II. Standard of Review

We review a decision of the Board for "mistakes of law, lack of substantial evidence to support factual findings, and arbitrary or capricious reasoning." Boch Imps., Inc. v. NLRB, 826 F.3d 558, 565 (1st Cir. 2016) (quotations and citation omitted). "Where the Board adopts the conclusions and reasoning of the ALJ, we review the ALJ's reasoning as if it were that of the Board." Id. "We may not substitute our judgment for the Board's when the choice is ‘between two fairly conflicting views, even though the court would justifiably have made a different choice had the matter been before it de novo.’ " Yesterday's Child., Inc. v. NLRB, 115 F.3d 36, 44 (1st Cir. 1997) (quoting Universal Camera Corp. v. NLRB, 340 U.S. 474, 488, 71 S.Ct. 456, 95 L.Ed. 456 (1951) ).

Because Congress has delegated to the Board the authority to implement national labor policy, we give considerable deference to the Board's interpretation of the Act so long as it is "rational and consistent with the Act." NLRB v. Curtin Matheson Sci., Inc., 494 U.S. 775, 786-87, 110 S.Ct. 1542, 108 L.Ed.2d 801 (1990). We use a deferential lens even where the Board revises or reverses its previous interpretations of the Act, as "[t]he responsibility to adapt the Act to changing patterns of industrial life is entrusted to the Board." NLRB v. J. Weingarten, Inc., 420 U.S. 251, 266, 95 S.Ct. 959, 43 L.Ed.2d 171 (1975). However, "[t]he NLRB cannot depart from its own precedent unless it articulates reasons for the departure." NLRB v. Wang Theatre, Inc., 981 F.3d 108, 112 (1st Cir. 2020) (quoting Good Samaritan Med. Ctr. v. NLRB, 858 F.3d 617, 640 (1st Cir. 2017) ).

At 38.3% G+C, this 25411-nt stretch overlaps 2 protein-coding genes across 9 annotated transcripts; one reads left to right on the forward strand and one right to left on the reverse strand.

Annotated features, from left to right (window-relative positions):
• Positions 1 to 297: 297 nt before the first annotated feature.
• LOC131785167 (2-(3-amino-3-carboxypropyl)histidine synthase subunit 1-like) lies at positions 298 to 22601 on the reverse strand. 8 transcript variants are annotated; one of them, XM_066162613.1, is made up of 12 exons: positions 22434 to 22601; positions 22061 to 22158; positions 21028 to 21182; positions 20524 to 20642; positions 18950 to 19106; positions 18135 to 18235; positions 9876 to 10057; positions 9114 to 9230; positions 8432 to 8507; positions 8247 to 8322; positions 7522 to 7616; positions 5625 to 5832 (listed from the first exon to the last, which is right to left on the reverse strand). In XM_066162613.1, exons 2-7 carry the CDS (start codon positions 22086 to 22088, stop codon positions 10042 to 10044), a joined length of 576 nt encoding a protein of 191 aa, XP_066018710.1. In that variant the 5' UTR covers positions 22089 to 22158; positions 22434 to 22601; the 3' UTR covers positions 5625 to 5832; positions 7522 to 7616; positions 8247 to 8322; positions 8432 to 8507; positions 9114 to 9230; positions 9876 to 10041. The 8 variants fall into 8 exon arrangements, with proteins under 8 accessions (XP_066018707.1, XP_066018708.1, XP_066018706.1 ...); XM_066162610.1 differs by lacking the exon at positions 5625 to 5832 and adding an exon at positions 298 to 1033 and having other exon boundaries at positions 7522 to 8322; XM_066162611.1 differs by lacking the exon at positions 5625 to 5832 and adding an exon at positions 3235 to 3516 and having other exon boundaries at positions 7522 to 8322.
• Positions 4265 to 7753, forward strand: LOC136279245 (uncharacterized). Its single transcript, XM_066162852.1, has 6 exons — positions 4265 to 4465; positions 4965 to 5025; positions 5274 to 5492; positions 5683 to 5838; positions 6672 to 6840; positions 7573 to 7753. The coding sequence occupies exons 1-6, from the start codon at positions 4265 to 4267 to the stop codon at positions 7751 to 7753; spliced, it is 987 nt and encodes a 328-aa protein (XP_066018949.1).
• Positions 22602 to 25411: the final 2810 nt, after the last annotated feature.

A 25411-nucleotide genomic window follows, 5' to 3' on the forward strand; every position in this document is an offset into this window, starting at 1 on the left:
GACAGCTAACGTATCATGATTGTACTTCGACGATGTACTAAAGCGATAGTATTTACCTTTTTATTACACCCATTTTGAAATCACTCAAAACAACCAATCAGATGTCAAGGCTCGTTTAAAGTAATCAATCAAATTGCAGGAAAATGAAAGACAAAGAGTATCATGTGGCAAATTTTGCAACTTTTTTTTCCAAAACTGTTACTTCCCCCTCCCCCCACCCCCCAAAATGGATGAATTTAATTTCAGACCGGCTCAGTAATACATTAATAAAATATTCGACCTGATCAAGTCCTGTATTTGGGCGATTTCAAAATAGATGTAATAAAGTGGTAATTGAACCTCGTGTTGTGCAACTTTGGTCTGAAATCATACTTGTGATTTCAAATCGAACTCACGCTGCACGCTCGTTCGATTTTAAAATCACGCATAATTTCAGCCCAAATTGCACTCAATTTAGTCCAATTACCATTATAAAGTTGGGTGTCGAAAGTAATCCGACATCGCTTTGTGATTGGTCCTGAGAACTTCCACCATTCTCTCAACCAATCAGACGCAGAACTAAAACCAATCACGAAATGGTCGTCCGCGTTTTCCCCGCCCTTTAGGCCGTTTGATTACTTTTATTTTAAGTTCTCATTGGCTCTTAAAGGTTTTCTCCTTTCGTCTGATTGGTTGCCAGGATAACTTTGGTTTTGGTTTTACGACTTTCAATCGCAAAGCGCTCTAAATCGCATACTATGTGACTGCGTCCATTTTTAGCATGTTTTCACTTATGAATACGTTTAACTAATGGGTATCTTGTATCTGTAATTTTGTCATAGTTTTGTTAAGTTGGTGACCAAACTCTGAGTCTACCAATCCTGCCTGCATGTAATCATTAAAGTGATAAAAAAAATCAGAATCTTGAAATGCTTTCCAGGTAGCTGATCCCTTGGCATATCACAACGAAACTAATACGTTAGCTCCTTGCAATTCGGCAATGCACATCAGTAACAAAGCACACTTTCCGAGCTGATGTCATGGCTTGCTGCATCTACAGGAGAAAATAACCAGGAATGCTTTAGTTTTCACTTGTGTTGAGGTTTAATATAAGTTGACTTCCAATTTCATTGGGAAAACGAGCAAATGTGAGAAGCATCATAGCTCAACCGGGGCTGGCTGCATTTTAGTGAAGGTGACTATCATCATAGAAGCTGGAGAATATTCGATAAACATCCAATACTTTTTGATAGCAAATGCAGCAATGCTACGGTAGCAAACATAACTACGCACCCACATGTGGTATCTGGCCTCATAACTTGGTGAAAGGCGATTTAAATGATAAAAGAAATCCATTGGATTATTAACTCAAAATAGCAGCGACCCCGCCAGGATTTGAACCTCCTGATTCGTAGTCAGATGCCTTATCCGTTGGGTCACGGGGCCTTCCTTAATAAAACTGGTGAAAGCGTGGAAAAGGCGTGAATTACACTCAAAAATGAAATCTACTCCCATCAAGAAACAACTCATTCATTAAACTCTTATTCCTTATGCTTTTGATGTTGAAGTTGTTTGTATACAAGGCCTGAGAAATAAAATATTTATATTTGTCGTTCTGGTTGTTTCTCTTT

On matters of fact, the Board's findings are conclusive "if supported by substantial evidence on the record...

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5 practice notes
  • In re List Indus., 13-CA-278248
    • United States
    • National Labor Relations Board
    • April 18, 2022
    ...activity arises when the employee's actions were in furtherance of a group concern. NLRB v. Maine Coast Regional Health Facilities, 999 F.3d 1, 9 (1st Cir. 2021), enfg. in rel. part 369 NLRB No. 51 (2020). Employees exercise their Section 7 rights when they make appeals to third parties abo......
  • In re Ohio River Valley Envtl. Coal., 09-CA-274743
    • United States
    • National Labor Relations Board
    • August 31, 2022
    ...are about the employer's labor practices. Maine Coast Memorial Hospital, 369 NLRB No. 51, slip op at 13 (2020), enfd. in relevant part by 999 F.3d 1 (1st Cir. 2021), Five Star Transportation, 349 N.L.R.B. 42, 45-46 (2008), (quoting Vandeer-Root Co., 237 N.L.R.B. 1175, 1177 (1978), enfd. 522......